I had seen this film noir twice before on VCI’s DVD, which is typically shoddy in quality, so I was eager to see it in a better quality print and on the big screen when I spotted it on the schedule for this year’s Noir City festival. The 35mm print shown was restored by Martin Scorsese’s Film Foundation, and it’s certainly a great improvement over the DVD, although it still had some image juddering in a couple of reels. But even with the crappy DVD I was instantly entranced by this strange film, which the Czar of Noir, Eddie Muller, compared to the work of David Lynch. It has that feverish, dreamlike quality so coveted here at the Dreamland Cafe.
Based on the novel The Black Path of Fear by Cornel Woolrich, who is famous for his nonsensical, nightmarish plots, the story is about Chuck Scott, a homeless Navy veteran of WWII who discovers a wallet with 81 dollars in it. He buys himself breakfast, but then he takes the wallet and the rest of the money to the address of the owner. There he discovers two oddball partners in crime: the sardonic, chain-smoking Gino (Peter Lorre in fine form) and the handsome, sadistic Eddie Roman (Steve Cochran). Eddie likes Chuck’s unusual integrity (unlike Gino, who scoffs, “Dumb honest jerk!”) and hires him as a chauffeur. Soon Chuck finds himself driving Eddie’s unhappy wife, Loran (Michele Morgan, ooh la la!), to the Miami beach, where she stares at the sea longingly. But what does she long for, death or escape? Or is it love?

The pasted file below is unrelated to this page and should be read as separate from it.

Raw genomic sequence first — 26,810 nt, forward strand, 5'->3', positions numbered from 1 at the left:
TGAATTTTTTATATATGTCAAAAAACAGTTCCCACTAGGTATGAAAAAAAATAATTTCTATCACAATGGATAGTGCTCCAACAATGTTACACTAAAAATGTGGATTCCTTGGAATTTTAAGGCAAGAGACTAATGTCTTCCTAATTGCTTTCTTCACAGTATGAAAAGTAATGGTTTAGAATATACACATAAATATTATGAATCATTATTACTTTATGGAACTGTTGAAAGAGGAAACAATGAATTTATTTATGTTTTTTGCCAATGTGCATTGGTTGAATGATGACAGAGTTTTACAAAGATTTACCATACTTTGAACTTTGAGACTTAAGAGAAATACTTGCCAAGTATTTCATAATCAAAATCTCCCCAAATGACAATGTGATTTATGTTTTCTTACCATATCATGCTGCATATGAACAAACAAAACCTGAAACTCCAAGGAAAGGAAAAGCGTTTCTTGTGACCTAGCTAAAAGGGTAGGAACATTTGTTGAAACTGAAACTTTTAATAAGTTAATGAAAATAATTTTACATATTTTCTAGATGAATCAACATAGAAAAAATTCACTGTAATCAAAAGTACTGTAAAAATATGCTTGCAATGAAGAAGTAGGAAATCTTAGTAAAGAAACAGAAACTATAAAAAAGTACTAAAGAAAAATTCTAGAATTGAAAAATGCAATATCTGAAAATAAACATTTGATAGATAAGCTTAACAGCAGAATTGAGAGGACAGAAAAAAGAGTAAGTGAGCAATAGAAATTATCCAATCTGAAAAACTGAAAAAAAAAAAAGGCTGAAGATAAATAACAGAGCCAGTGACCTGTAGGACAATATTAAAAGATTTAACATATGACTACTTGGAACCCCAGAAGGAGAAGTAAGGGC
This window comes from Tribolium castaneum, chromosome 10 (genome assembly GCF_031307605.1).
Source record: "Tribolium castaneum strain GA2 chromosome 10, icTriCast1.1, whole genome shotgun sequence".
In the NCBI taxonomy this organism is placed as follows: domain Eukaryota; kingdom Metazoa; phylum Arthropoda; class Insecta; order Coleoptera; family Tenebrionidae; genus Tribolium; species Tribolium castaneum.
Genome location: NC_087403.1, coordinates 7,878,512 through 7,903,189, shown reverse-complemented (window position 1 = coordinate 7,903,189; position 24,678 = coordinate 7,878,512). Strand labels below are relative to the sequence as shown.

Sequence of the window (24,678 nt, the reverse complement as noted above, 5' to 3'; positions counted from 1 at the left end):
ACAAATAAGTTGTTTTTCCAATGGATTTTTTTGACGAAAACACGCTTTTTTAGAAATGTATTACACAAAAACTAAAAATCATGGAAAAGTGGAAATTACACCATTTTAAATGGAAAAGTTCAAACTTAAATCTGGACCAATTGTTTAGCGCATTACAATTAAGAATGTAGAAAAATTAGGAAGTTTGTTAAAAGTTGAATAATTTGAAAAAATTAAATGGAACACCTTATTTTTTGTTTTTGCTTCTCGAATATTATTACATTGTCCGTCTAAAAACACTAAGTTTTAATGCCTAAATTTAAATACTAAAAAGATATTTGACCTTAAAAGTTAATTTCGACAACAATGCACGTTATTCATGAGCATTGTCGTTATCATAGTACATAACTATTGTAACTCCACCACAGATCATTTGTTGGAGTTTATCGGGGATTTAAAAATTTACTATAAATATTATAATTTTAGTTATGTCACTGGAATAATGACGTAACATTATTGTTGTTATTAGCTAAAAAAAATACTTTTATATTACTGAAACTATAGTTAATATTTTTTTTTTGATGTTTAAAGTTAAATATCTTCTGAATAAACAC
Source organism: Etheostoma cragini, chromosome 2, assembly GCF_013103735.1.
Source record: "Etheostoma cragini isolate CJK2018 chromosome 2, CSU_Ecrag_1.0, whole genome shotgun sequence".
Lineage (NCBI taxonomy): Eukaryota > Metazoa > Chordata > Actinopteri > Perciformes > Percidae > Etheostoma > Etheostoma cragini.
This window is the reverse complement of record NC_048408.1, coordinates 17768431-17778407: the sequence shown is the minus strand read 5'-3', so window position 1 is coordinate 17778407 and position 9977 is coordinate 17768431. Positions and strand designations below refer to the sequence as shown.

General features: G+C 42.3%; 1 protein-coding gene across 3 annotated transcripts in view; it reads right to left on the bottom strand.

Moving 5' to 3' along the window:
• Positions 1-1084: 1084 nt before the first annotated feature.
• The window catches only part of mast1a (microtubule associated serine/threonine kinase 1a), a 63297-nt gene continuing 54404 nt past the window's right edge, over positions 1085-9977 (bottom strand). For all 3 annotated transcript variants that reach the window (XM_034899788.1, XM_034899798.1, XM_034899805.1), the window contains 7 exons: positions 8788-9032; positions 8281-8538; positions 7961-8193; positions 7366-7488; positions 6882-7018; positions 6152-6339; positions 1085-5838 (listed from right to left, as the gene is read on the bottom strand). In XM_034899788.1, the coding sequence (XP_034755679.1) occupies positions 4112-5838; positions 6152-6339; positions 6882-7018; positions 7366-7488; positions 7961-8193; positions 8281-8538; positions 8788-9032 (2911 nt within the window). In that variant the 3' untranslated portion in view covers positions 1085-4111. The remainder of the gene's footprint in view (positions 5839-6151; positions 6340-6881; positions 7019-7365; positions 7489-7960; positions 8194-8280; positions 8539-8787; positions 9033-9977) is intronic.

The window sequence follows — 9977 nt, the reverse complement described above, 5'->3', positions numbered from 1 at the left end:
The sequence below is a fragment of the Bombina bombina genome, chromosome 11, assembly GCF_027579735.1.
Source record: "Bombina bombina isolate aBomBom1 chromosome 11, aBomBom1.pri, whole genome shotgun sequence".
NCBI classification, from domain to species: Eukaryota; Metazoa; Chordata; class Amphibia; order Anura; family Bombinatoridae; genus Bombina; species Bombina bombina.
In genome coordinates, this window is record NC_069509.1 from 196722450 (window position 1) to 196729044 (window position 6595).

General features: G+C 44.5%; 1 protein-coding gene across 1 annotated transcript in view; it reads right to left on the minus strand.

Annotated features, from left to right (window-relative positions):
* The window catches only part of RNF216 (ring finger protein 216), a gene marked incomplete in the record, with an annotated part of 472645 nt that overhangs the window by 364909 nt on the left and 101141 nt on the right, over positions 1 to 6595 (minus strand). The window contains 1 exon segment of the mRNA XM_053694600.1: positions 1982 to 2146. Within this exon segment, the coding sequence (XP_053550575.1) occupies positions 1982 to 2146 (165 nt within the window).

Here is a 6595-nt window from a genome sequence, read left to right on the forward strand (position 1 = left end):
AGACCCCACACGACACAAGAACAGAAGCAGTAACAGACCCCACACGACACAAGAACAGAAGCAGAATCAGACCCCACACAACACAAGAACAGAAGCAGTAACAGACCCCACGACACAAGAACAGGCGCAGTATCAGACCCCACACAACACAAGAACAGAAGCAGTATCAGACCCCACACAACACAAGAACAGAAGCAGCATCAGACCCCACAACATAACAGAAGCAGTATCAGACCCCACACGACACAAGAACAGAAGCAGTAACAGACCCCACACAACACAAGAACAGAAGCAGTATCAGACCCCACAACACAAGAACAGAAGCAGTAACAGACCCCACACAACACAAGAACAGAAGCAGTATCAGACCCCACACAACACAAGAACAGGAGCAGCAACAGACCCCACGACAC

From there the film grows progressively weirder and weirder. There are plot twists that don’t make a lot of sense, and it begins to feel like a Hitchcock film on acid. I actually misremembered some important aspects of the plot, thinking it looped back on itself more than it does. Suffice it to say the dreamlike, nightmare quality keeps pulling the rug out from under the story.
The noir visuals are outstanding. Cinematographer Franz Planer (credited here as Frank Planer) shot a couple of other classic noirs, including Robert Siodmak’s Criss Cross (1949), but he was also capable of silky elegance in films such as Max Ophuls’ Letter from an Unknown Woman (1948). This film gets darker and darker as it gets weirder and weirder, climaxing in some shots in an attic that are completely black except for planes of light shooting up through the floorboards. Producer Seymour Nebenzal personally connects this film noir directly to Weimar Germany, where he produced such classics as Pandora’s Box (1929) and M (1930). The sets seem to have been influenced by the Surrealists, particularly de Chirico, with Roman busts (a bit of a pun?) decorating barren hallways that are painted with abstract rectangles of shadow. It’s a very striking look.
I can’t really recommend the VCI DVD unless you are able to ignore significant image and sound problems, but this really is a pretty amazing little movie. This was a particularly fine Noir City festival. Three of the four films I saw — The Kiss Before the Mirror (1933), Native Son (1951), and The Chase — were real doozies that are hard to see in quality editions. All hail Eddie Muller, the Noir Foundation, and SIFF Cinema for bringing these films to the huddled masses of film geeks.